ALL Scots should take vitamin D supplements because of the health implications of a lack of bright sunshine, according to experts.

An advisory body set up by the UK Government said the bleak British weather is stopping much of the population from receiving healthy amounts of the essential vitamin from sunlight - and natural food sources alone are not enough to boost levels.

The independent Scientific Advisory Body on Nutrition (SACN) made the recommendation after studying the links between vitamin D levels and a range of health problems, including musculoskeletal health, heart disease, type 1 diabetes, cancer and multiple sclerosis.

Current government advice is that at-risk groups, including pregnant women, children up to the age of five, adults over 65, and people with darker skin as well those who do not expose their skin to sunlight, should take a daily vitamin D supplement.

However, if SACN's draft recommendations are adopted it could lead to new guidance affecting the whole population.

The change in advice was welcomed by campaigning group Scots Need Vitamin D, which said GPs should be encouraged to prescribe supplements to all Scots.

Dr Helga Rhein, an Edinburgh GP who runs the organisation, said: "I'm happy that it is now 'official' that for all of us living in the UK it is recommended to take vitamin D supplements.

"But the recommended size of supplement is far too little for adults. 400 International Units (IU, or 10 mcg) is all right for babies but not for bigger, older people.

"While SACN pointed out that people with the highest risk are those with dark skin types, the elderly and those who cover themselves for religious reasons, there was too little mention of our northern Scottish climate which puts all people living in Scotland into the high-risk category."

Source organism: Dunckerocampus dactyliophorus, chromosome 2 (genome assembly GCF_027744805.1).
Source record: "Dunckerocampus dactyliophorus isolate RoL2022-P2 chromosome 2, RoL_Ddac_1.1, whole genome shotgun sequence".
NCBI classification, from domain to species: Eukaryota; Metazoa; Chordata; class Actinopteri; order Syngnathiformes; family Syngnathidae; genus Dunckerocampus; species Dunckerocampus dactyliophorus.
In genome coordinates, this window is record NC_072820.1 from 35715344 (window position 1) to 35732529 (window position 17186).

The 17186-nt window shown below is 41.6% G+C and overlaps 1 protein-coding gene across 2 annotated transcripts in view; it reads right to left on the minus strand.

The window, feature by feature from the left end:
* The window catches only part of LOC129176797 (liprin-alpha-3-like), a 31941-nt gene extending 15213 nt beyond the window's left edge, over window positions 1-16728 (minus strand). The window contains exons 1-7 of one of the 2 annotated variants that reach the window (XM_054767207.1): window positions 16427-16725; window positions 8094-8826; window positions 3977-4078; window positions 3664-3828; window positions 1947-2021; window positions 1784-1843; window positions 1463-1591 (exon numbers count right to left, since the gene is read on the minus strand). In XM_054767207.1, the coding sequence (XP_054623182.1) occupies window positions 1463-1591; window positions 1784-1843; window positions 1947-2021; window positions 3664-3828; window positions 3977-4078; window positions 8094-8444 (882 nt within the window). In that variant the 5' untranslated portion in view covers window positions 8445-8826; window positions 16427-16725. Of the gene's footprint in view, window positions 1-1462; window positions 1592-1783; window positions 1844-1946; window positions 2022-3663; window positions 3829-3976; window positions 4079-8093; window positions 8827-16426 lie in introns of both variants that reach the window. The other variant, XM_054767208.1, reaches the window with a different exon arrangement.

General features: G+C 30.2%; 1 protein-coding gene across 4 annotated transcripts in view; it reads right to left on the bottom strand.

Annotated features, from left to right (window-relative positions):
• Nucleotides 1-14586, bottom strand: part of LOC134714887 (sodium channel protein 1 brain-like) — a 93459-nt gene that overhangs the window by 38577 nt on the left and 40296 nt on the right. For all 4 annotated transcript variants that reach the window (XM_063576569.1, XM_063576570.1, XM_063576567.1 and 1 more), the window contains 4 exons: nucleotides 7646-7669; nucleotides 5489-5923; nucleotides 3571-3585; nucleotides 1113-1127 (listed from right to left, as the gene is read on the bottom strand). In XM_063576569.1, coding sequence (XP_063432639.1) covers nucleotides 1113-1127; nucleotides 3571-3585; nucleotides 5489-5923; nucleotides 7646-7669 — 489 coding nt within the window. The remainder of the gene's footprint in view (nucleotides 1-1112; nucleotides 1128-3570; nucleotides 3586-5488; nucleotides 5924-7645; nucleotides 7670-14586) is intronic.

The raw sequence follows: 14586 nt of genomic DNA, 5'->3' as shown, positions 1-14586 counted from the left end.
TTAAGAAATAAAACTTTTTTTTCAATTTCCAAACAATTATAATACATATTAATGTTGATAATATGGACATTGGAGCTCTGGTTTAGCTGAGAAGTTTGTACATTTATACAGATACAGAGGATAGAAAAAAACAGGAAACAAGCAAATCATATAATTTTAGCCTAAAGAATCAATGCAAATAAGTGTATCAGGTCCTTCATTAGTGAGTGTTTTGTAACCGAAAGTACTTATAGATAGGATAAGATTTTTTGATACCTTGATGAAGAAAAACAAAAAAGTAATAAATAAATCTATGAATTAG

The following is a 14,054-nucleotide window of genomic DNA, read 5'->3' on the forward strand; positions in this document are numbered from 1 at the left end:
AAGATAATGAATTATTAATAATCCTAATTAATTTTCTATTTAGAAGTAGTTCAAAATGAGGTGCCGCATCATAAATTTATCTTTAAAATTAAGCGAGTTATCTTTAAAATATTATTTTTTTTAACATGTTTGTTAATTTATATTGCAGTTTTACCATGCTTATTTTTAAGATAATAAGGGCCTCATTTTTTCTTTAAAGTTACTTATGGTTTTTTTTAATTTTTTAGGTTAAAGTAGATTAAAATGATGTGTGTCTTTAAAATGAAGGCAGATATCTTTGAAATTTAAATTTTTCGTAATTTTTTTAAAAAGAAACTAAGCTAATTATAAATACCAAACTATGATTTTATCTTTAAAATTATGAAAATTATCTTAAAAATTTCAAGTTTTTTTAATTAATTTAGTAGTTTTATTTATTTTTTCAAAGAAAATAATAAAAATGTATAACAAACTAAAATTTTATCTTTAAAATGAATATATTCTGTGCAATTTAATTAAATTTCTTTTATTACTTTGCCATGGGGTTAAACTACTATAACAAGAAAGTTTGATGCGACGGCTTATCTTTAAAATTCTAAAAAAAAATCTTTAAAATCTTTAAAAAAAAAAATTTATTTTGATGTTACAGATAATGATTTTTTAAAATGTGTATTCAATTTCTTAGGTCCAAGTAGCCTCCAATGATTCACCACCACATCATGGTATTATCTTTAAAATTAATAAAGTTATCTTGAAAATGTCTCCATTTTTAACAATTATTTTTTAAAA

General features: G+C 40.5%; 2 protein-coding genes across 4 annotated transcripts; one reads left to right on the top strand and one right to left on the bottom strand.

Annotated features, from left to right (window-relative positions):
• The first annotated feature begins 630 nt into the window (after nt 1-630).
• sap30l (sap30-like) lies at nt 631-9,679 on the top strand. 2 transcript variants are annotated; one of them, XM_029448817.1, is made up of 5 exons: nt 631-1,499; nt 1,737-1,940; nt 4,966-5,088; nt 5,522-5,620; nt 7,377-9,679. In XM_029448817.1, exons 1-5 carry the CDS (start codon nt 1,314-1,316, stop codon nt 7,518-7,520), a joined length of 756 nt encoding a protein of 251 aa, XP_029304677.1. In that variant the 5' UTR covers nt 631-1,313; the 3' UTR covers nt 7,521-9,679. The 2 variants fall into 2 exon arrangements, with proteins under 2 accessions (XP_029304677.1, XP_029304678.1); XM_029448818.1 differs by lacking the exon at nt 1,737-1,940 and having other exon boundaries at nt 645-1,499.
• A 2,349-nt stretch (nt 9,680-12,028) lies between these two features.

SACN's experts include Professor Paul Haggarty, head of nutrition and epigenetics at Aberdeen University's Rowett Institute of Nutrition and Health and Professor Angus Walls, director of the Edinburgh Dental Institute.

Dr Rhein said she believed the Scottish Government should encourage GPs to prescribe a daily doze of at least 2,000IU or 3,000IU of vitamin D to all patients.

She said: "For several years our GP practice has been prescribing vitamin D supplements to all our patients in adequate doses. We have seen good results, especially in cancer survival, and in reducing colds and depression.

"In Scotland it is particularly important to let young parents know. Pregnant women, babies, children and teenagers should take it to help prevent development of multiple sclerosis.

"We are unfortunately genetically predisposed to MS and one of the environmental factors, on top of the genetic make-up, leading to MS is lack of vitamin D."

Dr Adrian Martineau, an expert on vitamin D's effect on health at Barts and the London School of Medicine and Dentistry, said the new advice marked a "sea change" in thinking.

He said: "Before this, the general assumption was that adults were able to make all the vitamin D they needed from sunshine, and didn't need to have any dietary or supplementary intake.

"The action of sunlight on the skin in the UK is highly variable for different populations depending on the time of year and the latitude - you'll get more UVB in Brighton than in John O'Groats - and finally, how much skin is exposed and the colour of skin.

"SACN was right to say that we can't rely on sunshine in the UK to meet the vitamin D requirements. That's a major and important change. It's a big step forward that this is now officially recognised."